He began his government career as a counterintelligence analyst at the Central Intelligence Agency, where he earned exceptional performance awards for analytic leadership and community support. Mattis is the author of Analyzing the Chinese Military: A Review Essay and Resource Guide on the People’s Liberation Army (2015) and co-author of Chinese Communist Espionage: An Intelligence Primer (2019). He is a graduate of the University of Washington and Georgetown University.
Paul Nantulya is a research associate at the Africa Center, where he researches and prepares written analysis on contemporary Africa security issues. His areas of expertise include Chinese foreign policy, China/Africa relations, African partnerships with Southeast Asian countries, mediation and peace processes, the Great Lakes region, and East and Southern Africa. Mr. Nantulya holds a BA in International Relations from United States International University in Nairobi, Kenya, a Graduate Certificate in Japanese from the Japan Africa Interchange Institute in Nairobi, Kenya, and an MS in Defense and Strategic Studies from Missouri State University in Springfield, MO.
Nadège Rolland is a Distinguished Fellow, China Studies, at the National Bureau of Asian Research (NBR). Her research focuses mainly on China’s foreign and defense policy, grand strategy, and the articulation of China’s vision for itself as a great power on the world stage. Her 2017 book China’s Eurasian Century? Political and Strategic Implications of the Belt and Road Initiative is the first Western analysis to examine the strategic thought and drivers behind the BRI, based on Chinese language sources.Her most recent project examines where the African continent fits in relation to China’s overall strategic vision and identifies the main instruments used by Beijing to achieve its objectives. Rolland served for two decades as an analyst and Senior Advisor on Asian and Chinese strategic issues to the French Ministry of Defense, for which she has been awarded the Medal of Honor. She holds a MA in China Studies (summa cum laude) from the National Institute of Oriental Languages and Civilizations and a MS in Strategic Studies (summa cum laude) from the S. Rajaratnam School of International Studies. She is also a National Taiwan Normal University alumna.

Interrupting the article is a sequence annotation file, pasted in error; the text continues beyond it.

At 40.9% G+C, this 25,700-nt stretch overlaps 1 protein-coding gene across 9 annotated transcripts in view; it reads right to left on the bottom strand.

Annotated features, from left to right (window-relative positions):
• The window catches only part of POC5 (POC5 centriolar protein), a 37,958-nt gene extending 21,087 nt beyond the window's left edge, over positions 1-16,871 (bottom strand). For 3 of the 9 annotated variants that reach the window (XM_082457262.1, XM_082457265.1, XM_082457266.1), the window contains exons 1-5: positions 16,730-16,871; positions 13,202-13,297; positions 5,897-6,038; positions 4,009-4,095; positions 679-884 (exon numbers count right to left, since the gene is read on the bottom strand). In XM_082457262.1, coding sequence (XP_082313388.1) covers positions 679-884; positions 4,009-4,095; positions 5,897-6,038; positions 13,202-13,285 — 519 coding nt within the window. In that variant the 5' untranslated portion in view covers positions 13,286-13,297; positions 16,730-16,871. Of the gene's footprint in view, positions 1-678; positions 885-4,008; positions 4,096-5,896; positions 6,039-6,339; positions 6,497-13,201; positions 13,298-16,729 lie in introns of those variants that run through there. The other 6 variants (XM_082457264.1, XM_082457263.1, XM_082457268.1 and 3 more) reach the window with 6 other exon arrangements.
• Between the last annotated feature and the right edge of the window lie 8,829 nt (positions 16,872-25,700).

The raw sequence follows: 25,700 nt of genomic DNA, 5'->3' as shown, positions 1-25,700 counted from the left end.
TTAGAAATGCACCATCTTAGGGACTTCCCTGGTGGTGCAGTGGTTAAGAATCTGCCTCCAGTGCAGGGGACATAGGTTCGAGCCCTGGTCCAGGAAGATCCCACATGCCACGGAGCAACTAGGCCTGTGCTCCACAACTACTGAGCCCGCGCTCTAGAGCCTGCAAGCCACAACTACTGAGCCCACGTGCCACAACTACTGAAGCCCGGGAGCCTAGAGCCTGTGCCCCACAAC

Dr. Sergey Sukhankin is a Fellow at the Jamestown Foundation, and an Advisor at Gulf State Analytics (Washington, D.C.). He received his PhD in Contemporary Political and Social History from the Autonomous University of Barcelona. His areas of interest include Kaliningrad and the Baltic Sea region, Russian information and cyber security, A2/AD and its interpretation in Russia, the Arctic region, and the development of Russian private military companies since the outbreak of the Syrian Civil War. He has consulted or briefed with CSIS (Canada), DIA (USA), and the European Parliament. His project discussing the activities of Russian PMCs, “War by Other Means” informed the United Nations General Assembly report entitled “Use of Mercenaries as a Means of Violating Human Rights and Impeding the Exercise of the Right of Peoples to Self-Determination.” He is based in Edmonton, Alberta in Canada.